21. peterlepaysan 22

    “Correct” spelling can only exist if there is an existing written language. Even then correct spelling is contentious.

    Maori was never a written language. It cannot therefore have a spelling.

    All languages in constant and useful use are always changing in pronunciation,
    and, if written, changing in spelling..

    All languages, worldwide, have undergone huge changes in word adoption, adaptation, pronunciation and (God help us,spelling).

    All languages have dialectical differences.

    Spelling does not change pronunciation.

    The way most pakeha pronounce “Taupo” or “Tauranga” is not the way most Maori
    pronounce it (depending which part of the country they come from ,of course.)

    In culturally secure countries pronunciation, let alone spelling , is a non event.

    This whole topic is about Ken Mair trying to make himself important.

    • Lew 22.1

      Peter, this issue rests on the question “When was the Māori language?”

      The answer is that it is. Māori was not a written language, but it is one now (and has been one for almost a couple hundred years). There is now a universally-accepted orthography and lexicography, and a huge amount of documentation establishing the provenance and correctness of same. It is one of the most thoroughly-documented and well-used indigenous minority languages in the world. There is quite literally no credible dissent to these well-established norms. Under this system, there is one (1) spelling of the word meaning ‘big harbour’ after which the city at the mouth of the river of the same name was called, and it has an h in it.

      This is not some countercultural mumbo-jumbo; this is quite simply how language works.

      But, hey — it’s cool, if it gets your wheels spinning, keep at it. Your (and Michael Laws’) position is simply not supported by evidence. The more you keep at it, the more obvious you make this. Please — have at it.


    • lprent 22.2

      Peter: So? Your argument shows an abysmal ignorance of the history of the english written language.

      On that basis you’d also say that english has the same issue. It wasn’t formalised until the 18th century when the first dictionaries were written. Less than a century before Maori.

      It wasn’t until the 16th century that any significant body of written literature emerged in english. It is largely unreadable to any modern reader because the spelling was pretty much up to the taste of the author. I’d suggest having a look in the rare books section of your local university or major public library.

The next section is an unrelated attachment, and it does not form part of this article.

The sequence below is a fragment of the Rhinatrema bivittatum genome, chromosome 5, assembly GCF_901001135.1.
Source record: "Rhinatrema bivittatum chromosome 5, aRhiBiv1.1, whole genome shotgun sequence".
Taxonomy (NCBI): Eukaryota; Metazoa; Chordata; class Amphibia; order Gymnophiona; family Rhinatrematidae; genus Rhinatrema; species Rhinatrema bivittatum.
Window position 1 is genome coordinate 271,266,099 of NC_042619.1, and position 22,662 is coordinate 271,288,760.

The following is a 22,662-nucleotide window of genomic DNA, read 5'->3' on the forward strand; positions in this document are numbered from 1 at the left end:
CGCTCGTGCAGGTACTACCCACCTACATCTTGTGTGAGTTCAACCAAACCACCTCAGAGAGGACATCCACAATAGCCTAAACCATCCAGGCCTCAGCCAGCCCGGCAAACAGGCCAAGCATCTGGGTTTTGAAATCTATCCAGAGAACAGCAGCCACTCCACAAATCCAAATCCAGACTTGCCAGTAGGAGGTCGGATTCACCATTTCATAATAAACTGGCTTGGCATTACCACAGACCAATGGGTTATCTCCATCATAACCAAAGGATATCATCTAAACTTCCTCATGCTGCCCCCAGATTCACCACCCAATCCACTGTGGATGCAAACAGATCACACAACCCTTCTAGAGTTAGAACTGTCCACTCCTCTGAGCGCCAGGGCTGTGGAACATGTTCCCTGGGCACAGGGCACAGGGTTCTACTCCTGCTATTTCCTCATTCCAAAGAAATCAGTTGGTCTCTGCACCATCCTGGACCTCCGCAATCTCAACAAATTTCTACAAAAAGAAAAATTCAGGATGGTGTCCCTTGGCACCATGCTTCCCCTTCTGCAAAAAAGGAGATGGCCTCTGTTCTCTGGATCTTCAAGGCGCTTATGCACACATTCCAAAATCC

English was and still is an oral language. The biggest group of english speakers in world are in the indian subcontinent. While they can out-talk almost any group that I know, it is as hard to understand them as it is to understand someone from Alabama.

      The biggest written language in the world, Mandarin bears little resemblance to the spoken form of the language. For that matter the most ancient written languages in the western world like Latin and classical Greek show the same characteristics. We can read them, but we have no idea about how they were spoken – just a lot of guesswork.

      Written languages only have a passing relationship with the spoken. What we are talking about here is a written bastardization of a place name by mapmakers who couldn’t ‘hear’ how the locals pronounced a name. Since it is a local Maori name, they should be able to determine the spelling.

      Your arguments are just spurious. You claim an authority that simply doesn’t exist, about something you know little about. Personally I just ascribe it to an inherent mindless bigotry.

    • burt 22.3


      In culturally secure countries pronunciation, let alone spelling , is a non event.

      I think spelling for place names is important. Spelling on maps and road signs is a proxy for the authoritative source of the spelling.

      Pronunciation on the other hand, with you on that, being anal against different dialects is IMHO a sign of cultural immaturity.

      • lprent 22.3.1

        Yep… There is a reason for having an authoritative name for people, things and places. Personally I always pronounce Onehunga as One-hung-a and I won’t even attempt to to describe how I pronounce Newton or Ponsonby.

        • felix

          …I won’t even attempt to to describe how I pronounce Newton or Ponsonby.

          This I want to know.

    • Spectator 22.4

      “Maori was never a written language.”

      This assertion is simply not true. Maori is a written language and has been since the early 19th century.

  22. jabba 23

    oh lew lew lew ,, Maori pronounce their own language with all sorts of variations but I guess you know best.

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    3 days ago
  • America’s Cup decision
    The Minister responsible for the America’s Cup has confirmed the joint Crown-Auckland Council offer to host the next regatta has been declined by the Board of Team New Zealand. “The exclusive period of negotiation between the Crown, Auckland Council, and Team New Zealand ends tomorrow, 17 June,” said Stuart Nash. ...
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    3 days ago
  • Food and fibres sector making significant strides towards New Zealand’s economic recovery